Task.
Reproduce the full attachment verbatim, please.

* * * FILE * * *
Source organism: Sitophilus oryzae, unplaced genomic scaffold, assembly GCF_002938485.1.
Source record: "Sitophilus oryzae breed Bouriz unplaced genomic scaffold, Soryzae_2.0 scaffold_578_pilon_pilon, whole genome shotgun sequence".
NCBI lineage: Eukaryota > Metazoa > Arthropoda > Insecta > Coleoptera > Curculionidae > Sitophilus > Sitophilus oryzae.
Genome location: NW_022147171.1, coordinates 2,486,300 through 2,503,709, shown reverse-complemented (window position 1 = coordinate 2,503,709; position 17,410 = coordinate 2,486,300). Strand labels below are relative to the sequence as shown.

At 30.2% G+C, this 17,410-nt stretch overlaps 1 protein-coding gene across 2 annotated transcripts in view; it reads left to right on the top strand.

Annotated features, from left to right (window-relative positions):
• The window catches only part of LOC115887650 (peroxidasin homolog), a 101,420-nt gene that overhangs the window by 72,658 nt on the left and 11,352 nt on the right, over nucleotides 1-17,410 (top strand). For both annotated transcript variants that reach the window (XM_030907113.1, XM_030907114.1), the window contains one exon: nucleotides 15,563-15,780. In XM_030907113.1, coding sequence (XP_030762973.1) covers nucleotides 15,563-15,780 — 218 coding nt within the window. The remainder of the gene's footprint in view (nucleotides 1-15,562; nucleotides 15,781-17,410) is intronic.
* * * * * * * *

Source organism: Sitophilus oryzae, unplaced genomic scaffold, assembly GCF_002938485.1.
Source record: "Sitophilus oryzae breed Bouriz unplaced genomic scaffold, Soryzae_2.0 scaffold_578_pilon_pilon, whole genome shotgun sequence".
NCBI lineage: Eukaryota > Metazoa > Arthropoda > Insecta > Coleoptera > Curculionidae > Sitophilus > Sitophilus oryzae.
Genome location: NW_022147171.1, coordinates 2,486,300 through 2,503,709, shown reverse-complemented (window position 1 = coordinate 2,503,709; position 17,410 = coordinate 2,486,300). Strand labels below are relative to the sequence as shown.

At 30.2% G+C, this 17,410-nt stretch overlaps 1 protein-coding gene across 2 annotated transcripts in view; it reads left to right on the top strand.

Annotated features, from left to right (window-relative positions):
• The window catches only part of LOC115887650 (peroxidasin homolog), a 101,420-nt gene that overhangs the window by 72,658 nt on the left and 11,352 nt on the right, over nucleotides 1-17,410 (top strand). For both annotated transcript variants that reach the window (XM_030907113.1, XM_030907114.1), the window contains one exon: nucleotides 15,563-15,780. In XM_030907113.1, coding sequence (XP_030762973.1) covers nucleotides 15,563-15,780 — 218 coding nt within the window. The remainder of the gene's footprint in view (nucleotides 1-15,562; nucleotides 15,781-17,410) is intronic.